Herbert: Armin Shimerman is terrific as the most prominent of Benny's co-workers, a liberal Jewish intellectual who rails against Pabst's refusal to publish Benny's Sisko stories. When Herbert and Pabst clash, there's none of the good nature that underlies the Quark/Odo disputes. These two genuinely despise each other. As the argument grows more heated, Pabst puts Herbert in his place as well, intimating that Herbert is "a red" to coerce him to silence (blacks being far from the only people who can be persecuted in 1953). Herbert is on the right side of the argument, but he is too rigid a figure to be likable. When Benny accepts Albert's "dream" compromise to make the story publishable, Herbert moans that this "will gut the story." He refuses to see that a compromised story is better than nothing at all.


Far Beyond the Stars is a very different Deep Space 9 episode. That some fans dislike it is hardly surprising. If you removed the teaser and the epilogue, you would be hard-pressed to identify this as an episode of Star Trek at all.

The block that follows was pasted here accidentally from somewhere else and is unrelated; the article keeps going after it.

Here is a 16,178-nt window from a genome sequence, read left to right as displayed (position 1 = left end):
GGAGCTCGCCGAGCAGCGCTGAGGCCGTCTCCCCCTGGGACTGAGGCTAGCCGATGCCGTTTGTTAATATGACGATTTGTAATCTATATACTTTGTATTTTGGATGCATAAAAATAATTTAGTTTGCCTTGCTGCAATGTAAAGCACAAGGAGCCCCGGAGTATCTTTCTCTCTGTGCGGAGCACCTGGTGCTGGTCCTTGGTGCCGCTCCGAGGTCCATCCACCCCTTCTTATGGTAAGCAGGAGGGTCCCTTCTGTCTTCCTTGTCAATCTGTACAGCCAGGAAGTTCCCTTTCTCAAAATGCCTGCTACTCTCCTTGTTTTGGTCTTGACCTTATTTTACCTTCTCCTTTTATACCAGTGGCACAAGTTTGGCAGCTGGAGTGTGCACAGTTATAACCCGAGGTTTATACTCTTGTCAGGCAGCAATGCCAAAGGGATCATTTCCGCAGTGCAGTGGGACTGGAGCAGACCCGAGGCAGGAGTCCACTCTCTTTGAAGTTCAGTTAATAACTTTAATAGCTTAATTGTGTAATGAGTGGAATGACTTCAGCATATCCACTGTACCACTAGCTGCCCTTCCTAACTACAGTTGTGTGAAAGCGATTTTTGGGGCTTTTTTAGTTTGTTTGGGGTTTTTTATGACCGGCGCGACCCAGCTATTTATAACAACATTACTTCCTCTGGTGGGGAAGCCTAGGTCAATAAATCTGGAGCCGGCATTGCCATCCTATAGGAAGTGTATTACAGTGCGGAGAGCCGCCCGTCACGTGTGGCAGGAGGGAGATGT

I think it's an outstanding piece, and one that works surprisingly well within the context of the series. The themes of Benny's story resonate strongly with the themes of the Dominion War. Sisko was informed just a handful of episodes ago that it is statistically impossible for Starfleet to win the war against the Dominion. His own battle for the freedom of the Alpha Quadrant seems just as hopeless as Benny's fight to have his science fiction story about a black captain published. Sisko opens the episode in despair; Benny's story ends in much the same place.

Just as Sisko's apparently futile battle against the Dominion is worth fighting, so is Benny's futile battle to get his Sisko stories out there to a broad readership. The black neighborhood in which Benny resides is a different world from the white neighborhood occupied by his co-workers. From Benny's point of view, it's a very limited and hopeless world. The closest thing to a mainstream success is Willie (Michael Dorn), a baseball player who enjoys his celebrity in his hometown. When asked why he doesn't move to a more upscale neighborhood, Willie's response recalls Pabst's insistence that the world simply is as it exists, and that it's not his job to change it: